I'm currently building my new PC and the only thing left to decide is the graphics setup. Trying to figure out whether I'll be better off with one 285 or two 260s SLIed, price wise both options are about the same but how does the performance compare?
Primarily going to be used for games and video(watching not rendering)
Any input you guys can provide will be greatly appreciated. Also open to alternative suggestions in that price range, not opposed to ATI just always had Nvidia, seemed that when ever i needed/wanted a new video card Nvidia was in the lead at the time.
Regardless of brand and to some extent price, I always recommend single card solutions. Multi-gpu drivers have come a LONG way since inception but....... they use more power, do not play well with all games (some only use one card), create alot more heat (in most instances), etc.
As a sidenote, the gtx 200 series as a whole are difficult to get right now. I believe the 5850 is cheaper and performs better, but is equally hard to get.
The 5870 is the best single card available but, is super long and is perhaps the most difficult card to find right now. It is also a little more expensive than the 285. I really think the 5850 is the sweet spot (although I did read an article recently that says AMD/ATI were raising prices on it (that's what no competion will get ya')) The 5000 series has the fullest feature set with dx11, so it's probably best if you going to build right now.
I would go with gtx 260 sli if you want to go with nvidia and 5770 if cf if you want to go with ati. Both setup will cost you around the same. What another option would be go with a 5870 now and add another one when you need more fire power. Stick with ati as of now since there cards offer dx11 while nvidia doesnt at the moment but will soon change when the release of Fermi.
Definitely get the HD5850 1GB, and later get a second one in Crossfire if you need to.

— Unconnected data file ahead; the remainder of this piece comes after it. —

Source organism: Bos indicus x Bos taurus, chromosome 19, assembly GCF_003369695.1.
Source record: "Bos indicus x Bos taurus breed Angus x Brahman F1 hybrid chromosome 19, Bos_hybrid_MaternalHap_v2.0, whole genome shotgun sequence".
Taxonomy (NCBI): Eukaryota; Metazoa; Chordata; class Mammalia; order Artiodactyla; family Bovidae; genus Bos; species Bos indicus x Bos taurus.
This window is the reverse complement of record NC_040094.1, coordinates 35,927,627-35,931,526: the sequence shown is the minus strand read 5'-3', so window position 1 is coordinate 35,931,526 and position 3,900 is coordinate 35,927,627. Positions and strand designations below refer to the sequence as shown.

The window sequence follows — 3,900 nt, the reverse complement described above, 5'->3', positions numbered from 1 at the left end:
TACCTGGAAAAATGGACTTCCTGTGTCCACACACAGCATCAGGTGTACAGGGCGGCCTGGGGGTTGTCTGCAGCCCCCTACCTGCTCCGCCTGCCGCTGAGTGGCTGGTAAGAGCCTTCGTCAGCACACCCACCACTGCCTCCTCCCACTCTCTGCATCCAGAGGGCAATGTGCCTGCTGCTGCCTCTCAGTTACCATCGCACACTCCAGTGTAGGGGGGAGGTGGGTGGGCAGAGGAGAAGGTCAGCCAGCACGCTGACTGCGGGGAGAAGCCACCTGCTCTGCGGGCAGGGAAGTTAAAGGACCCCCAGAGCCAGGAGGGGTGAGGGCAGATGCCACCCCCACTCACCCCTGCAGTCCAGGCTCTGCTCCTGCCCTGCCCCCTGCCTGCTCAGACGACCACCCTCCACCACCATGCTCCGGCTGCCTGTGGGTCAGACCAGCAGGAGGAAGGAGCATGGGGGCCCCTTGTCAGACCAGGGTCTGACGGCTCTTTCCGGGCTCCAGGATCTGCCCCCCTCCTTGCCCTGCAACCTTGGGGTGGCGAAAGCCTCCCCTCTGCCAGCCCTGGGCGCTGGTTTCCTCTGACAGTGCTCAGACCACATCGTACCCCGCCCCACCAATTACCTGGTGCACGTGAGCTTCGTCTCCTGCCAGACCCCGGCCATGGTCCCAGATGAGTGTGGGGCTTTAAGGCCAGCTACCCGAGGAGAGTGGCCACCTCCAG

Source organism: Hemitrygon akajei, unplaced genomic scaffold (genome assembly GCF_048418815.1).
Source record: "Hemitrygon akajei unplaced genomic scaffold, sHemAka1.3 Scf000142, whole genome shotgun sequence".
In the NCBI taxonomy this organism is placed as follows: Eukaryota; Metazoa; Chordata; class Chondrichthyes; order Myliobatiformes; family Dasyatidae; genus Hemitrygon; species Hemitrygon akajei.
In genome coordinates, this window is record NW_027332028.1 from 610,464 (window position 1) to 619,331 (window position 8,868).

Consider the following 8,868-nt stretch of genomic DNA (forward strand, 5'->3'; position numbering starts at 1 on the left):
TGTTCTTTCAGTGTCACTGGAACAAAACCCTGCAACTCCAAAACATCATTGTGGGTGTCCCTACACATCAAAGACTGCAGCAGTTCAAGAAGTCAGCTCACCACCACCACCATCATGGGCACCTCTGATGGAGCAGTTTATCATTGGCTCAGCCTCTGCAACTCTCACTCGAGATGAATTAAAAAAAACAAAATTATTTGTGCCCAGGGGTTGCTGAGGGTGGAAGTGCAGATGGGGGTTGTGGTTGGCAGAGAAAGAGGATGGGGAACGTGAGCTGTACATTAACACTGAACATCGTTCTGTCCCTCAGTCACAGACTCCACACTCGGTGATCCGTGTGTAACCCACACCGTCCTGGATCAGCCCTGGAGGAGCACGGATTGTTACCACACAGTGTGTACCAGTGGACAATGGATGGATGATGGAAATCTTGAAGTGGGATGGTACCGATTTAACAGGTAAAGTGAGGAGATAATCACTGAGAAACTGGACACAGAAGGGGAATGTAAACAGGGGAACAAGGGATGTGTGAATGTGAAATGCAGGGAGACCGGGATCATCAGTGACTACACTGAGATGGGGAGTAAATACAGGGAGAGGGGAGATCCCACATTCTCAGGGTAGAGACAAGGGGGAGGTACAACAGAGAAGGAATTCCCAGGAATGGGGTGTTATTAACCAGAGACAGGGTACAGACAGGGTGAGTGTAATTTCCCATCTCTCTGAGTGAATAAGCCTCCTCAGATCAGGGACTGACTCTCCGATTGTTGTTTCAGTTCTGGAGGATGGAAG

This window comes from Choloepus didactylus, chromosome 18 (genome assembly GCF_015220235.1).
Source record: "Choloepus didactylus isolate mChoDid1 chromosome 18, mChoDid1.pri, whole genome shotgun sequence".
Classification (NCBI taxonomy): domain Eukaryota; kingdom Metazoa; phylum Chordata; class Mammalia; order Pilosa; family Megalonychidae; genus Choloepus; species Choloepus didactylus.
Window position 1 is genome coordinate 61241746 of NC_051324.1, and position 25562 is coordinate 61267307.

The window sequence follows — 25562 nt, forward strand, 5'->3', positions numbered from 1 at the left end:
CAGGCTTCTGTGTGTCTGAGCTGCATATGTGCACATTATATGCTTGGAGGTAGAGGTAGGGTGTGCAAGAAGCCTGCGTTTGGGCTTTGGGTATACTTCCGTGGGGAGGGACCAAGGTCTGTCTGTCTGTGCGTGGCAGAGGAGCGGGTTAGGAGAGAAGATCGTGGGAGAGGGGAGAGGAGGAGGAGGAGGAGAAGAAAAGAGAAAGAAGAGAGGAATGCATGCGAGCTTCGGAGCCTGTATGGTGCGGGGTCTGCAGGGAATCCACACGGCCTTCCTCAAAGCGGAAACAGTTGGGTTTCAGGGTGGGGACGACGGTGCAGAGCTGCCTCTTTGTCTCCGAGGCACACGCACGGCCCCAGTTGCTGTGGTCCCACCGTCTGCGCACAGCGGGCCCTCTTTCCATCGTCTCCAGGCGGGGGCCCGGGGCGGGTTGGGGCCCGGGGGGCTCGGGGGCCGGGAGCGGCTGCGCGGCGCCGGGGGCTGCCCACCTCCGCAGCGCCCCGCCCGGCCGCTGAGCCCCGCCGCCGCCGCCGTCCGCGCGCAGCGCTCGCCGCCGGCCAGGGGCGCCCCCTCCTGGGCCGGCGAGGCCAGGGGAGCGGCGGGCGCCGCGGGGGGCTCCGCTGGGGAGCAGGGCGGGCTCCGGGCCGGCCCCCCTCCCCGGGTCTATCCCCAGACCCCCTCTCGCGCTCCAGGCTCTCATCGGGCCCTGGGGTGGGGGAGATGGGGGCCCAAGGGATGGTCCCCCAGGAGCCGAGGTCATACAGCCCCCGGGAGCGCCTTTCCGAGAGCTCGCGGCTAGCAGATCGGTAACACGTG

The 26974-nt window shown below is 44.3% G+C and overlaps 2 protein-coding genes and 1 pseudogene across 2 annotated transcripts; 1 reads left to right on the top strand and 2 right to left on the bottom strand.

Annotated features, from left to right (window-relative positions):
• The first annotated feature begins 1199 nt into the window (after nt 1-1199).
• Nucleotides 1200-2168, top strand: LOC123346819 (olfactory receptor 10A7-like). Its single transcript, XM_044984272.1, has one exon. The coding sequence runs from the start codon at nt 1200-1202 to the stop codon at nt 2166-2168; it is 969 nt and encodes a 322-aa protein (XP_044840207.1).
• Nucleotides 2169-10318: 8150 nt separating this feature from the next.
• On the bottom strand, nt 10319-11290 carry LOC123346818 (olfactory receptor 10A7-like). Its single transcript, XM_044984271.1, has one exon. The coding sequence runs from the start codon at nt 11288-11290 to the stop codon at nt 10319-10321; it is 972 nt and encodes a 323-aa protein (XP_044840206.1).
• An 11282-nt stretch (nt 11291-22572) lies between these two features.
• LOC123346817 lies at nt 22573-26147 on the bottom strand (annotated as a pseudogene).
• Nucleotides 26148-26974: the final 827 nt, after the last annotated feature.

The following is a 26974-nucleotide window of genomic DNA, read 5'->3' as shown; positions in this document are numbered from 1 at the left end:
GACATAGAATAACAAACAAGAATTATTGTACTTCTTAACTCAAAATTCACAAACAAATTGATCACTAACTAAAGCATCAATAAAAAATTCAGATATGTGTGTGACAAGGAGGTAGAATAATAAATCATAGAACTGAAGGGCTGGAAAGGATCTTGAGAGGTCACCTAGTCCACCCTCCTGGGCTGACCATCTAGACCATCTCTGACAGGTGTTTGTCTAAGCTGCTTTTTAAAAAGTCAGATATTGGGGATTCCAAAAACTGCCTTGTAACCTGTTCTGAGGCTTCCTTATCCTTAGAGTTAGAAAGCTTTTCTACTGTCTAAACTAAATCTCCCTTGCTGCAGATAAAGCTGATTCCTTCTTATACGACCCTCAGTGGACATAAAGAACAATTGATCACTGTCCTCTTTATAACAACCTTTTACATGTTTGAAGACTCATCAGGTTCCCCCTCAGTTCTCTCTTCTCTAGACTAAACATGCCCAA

HD5850 1GB notes:
1. DX11 (more interesting than DX10. especially Tesselation support)
2. DirectComputer/OpenCL for future non-gaming applications
3. average 84% of HD5870 but 70% the cost
4. shorter board than the HD5870
5. Idle power of 26W versus 90W for HD4890
I wouldn't dream of building a high-end system and NOT putting a DX11 card in it. NVidia looks to be a few months away and there's little info on their hardware. Sure they have PhysX but I doubt their Idle power will be as low as ATI/AMD's.
DX11 is a fascinating architecture. Windows 7 and DX11 will produce some incredible games. No game yet has been truly multi-threaded. This new architecture should help eliminate stuttering but Tesselation and some other features are really going to take PC games to the next level.
It will be interesting to see how long it takes to get DX11 support. Game companies have to write to the EXISTING hardware but we'll start to see an increase in DX10/11 features in games as time goes on. True DX11 will initially be done by Game companies who write major portions of the game for DX11 and separately for DX9 with some DX10 sprinklings in there if supported.
Keep the following in mind. The new DX11 cards can't show off their full value until DX11 software or games support it. Most PC games are based on DX9 still. Some existing games will likely be tweaked to add additional support just as it was with DX10. However, when DX11 support is implemented non-DX11 video cards simply won't look as good. We won't see any games that ONLY play on DX11 cards or higher for many years but what we will see is games that begin to offer DX11 features if the card supports it. It won't be a big deal for a year or more but I plan on getting an HD5850 and adding a second one if needed and keeping these video cards for four years. There's a SMALL premium with DX11 if only comparing raw frame rates in games but there are other features and future-proofing to consider. Heck, I'd pay a small premium just to have 26W instead of 90W idle power.